Stocks rise, dollar falls, as banking fears ease

HONG KONG, March 28 (Reuters) – Global stocks rose and the dollar softened on Tuesday as a deal backed by U.S. regulator First Citizens BancShares to buy failed Silicon Valley Bank eased broader concerns about problems in the sector.

MSCI̵[ads1]7;s broadest index of Asia-Pacific shares outside Japan ( .MIAPJ0000PUS ) rose 0.6% in early afternoon trading in Hong Kong. US stock futures, the S&P 500 e-minis, rose 0.1%.

Australian shares rose around 1%, as lithium and commodity shares rallied after battery metals explorer Liontown Resources ( LTR.AX ) rejected a $3.7 billion takeover bid from Albemarle Corp.

Top U.S. bank regulators said Monday they planned to tell Congress that the overall financial system remains on solid footing after recent bank failures, but that they will thoroughly review their policies in an effort to prevent future collapses.

As fears eased, demand for the safest assets also saw the US dollar index – which measures the currency against six peers – fall 0.14% to 102.6 in Asian trade, extending Monday’s 0.35% drop.

Asian currencies mostly strengthened, with the Malaysian ringgit at a five-week high.

Concerns haven’t completely disappeared, however, as Federal Reserve Governor Philip Jefferson said Monday that stress among small banks could hit small businesses the hardest.

“This round of uncertainty that we’re seeing, it’s likely to continue for some time,” said Manishi Raychaudhuri, Asia-Pacific head of equity research at BNP Paribas. – We have not seen the end of it. He expects continued volatility for global markets going forward for at least one or two quarters.

In addition to concerns about contagion caused by banking problems in developed markets, markets have also been pressured by wild swings in expectations about what central banks in the US and Europe might do next, Raychaudhuri said.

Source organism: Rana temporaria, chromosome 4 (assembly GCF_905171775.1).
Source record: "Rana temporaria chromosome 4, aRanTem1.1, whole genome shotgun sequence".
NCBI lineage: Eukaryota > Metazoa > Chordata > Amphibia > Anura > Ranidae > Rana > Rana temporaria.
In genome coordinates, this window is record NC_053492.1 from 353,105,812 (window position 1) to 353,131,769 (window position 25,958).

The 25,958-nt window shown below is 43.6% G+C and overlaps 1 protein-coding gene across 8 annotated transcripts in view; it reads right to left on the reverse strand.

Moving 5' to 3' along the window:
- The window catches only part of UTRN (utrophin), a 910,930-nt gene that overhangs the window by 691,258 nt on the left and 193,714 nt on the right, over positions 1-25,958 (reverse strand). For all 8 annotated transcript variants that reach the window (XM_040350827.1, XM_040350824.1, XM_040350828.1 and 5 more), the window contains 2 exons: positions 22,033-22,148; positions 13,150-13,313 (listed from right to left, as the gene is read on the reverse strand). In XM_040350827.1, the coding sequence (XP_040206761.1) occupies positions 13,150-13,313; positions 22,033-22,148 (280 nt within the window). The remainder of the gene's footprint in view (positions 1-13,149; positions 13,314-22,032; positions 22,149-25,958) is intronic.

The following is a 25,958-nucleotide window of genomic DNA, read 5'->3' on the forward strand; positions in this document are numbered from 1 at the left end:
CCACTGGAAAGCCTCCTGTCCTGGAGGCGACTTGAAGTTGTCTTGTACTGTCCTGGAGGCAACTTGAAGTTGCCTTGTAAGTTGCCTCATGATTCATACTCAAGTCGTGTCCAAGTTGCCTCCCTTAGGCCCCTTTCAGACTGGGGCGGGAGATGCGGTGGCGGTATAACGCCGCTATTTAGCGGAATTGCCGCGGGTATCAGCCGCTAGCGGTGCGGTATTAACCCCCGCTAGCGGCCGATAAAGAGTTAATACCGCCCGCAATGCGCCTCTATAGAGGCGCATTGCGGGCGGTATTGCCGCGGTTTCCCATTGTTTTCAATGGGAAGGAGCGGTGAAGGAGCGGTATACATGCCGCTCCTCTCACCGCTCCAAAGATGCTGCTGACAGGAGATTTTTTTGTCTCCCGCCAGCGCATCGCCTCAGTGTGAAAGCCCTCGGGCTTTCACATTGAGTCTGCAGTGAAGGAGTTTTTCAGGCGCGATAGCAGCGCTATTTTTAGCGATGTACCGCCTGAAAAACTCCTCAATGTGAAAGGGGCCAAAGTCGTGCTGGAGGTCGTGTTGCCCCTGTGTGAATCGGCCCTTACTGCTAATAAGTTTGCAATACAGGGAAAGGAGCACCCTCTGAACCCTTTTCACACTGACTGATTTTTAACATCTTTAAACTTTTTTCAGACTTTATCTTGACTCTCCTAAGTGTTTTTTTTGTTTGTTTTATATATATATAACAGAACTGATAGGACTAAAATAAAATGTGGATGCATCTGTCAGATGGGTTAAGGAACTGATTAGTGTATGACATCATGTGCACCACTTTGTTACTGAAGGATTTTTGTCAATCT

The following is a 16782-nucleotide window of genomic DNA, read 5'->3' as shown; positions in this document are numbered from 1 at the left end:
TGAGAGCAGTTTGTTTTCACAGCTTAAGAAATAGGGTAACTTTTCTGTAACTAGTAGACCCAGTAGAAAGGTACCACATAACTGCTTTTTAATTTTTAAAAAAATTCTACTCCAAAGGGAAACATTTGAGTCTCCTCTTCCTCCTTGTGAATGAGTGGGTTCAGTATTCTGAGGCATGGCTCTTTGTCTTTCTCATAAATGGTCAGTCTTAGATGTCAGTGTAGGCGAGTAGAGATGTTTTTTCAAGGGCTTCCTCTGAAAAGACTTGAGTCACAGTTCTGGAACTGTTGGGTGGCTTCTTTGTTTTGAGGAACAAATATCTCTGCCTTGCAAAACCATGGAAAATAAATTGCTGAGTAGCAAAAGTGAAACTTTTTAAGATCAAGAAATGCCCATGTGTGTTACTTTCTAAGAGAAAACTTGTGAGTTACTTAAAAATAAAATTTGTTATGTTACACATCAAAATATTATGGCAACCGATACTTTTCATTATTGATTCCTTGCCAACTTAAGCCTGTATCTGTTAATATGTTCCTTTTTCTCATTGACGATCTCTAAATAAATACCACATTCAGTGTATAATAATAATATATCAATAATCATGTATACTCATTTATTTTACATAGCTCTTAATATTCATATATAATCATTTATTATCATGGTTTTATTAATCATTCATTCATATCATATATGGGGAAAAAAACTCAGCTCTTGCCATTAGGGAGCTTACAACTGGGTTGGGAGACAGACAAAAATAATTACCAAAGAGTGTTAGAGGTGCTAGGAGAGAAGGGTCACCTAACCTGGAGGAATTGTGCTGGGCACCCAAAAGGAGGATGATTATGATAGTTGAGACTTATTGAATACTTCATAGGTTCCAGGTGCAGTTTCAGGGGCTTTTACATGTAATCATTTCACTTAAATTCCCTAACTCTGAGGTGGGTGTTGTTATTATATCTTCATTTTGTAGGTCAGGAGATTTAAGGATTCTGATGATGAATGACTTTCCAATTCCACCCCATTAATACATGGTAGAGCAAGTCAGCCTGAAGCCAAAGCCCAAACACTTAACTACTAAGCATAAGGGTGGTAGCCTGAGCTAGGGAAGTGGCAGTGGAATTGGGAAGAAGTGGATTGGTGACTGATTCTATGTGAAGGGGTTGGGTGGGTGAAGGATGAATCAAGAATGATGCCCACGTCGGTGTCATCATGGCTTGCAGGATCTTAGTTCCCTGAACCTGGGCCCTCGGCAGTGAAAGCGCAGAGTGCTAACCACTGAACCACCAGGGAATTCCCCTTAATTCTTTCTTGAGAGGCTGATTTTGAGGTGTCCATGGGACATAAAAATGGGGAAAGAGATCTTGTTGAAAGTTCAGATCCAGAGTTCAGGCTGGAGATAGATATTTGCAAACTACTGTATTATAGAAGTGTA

“On one day, the market might expect a rate hike of 25 basis points or maybe 50 basis points. In just one or two days, the outlook changes to a 50 basis point rate cut in the second half of the year,” he said.

In China, benchmark founder Jack Ma helped assuage some concerns in the private sector on Monday after a two-year regulatory backlash.

“Ma’s return to business will be a strong positive sign for China’s technology industry,” said Brock Silvers, chief investment officer at private equity firm Kaiyuan Capital.

“But the reason behind Ma’s appearance is not yet clear… Market watchers will quickly find out whether Ma’s visit was a one-off or perhaps something more,” he said.

In early European trade, Euro Stoxx 50 futures were up 0.32% in the pan, and German DAX futures and FTSE futures were both up around 0.3%.

On Monday, the S&P 500 finished slightly higher as a deal for Silicon Valley Bank’s assets helped boost banking stocks, while technology stocks fell amid profit-taking after a strong quarter.

U.S. Treasuries pared some losses by early Monday afternoon. Interest rates rose overnight on optimism that stress in the banking sector could be contained and as the finance ministry saw weak demand for a sale of two-year notes.

The benchmark 10-year yield fell to 3.5129%, down from Monday’s US close of 3.528%.

Two-year yields fell to 3.9324%. They are higher than the six-month low of 3.555% hit on Friday, but well below the nearly 16-year high of 5.084% reached on March 8.

On Tuesday afternoon, oil prices softened with US crude oil falling 0.08% to $72.75 a barrel. Brent oil fell to $77.79 a barrel.

Overnight oil prices rose more than $3 on Monday as a halt to some exports from Iraq’s Kurdistan region added to worries about oil supplies, while a US bank buyout eased concerns that financial turmoil could hurt the economy and reduce fuel demand.

Gold was slightly higher. Spot gold traded at $1,958.13 per ounce.

Editing by Sam Holmes

Our standards: Thomson Reuters Trust Principles.

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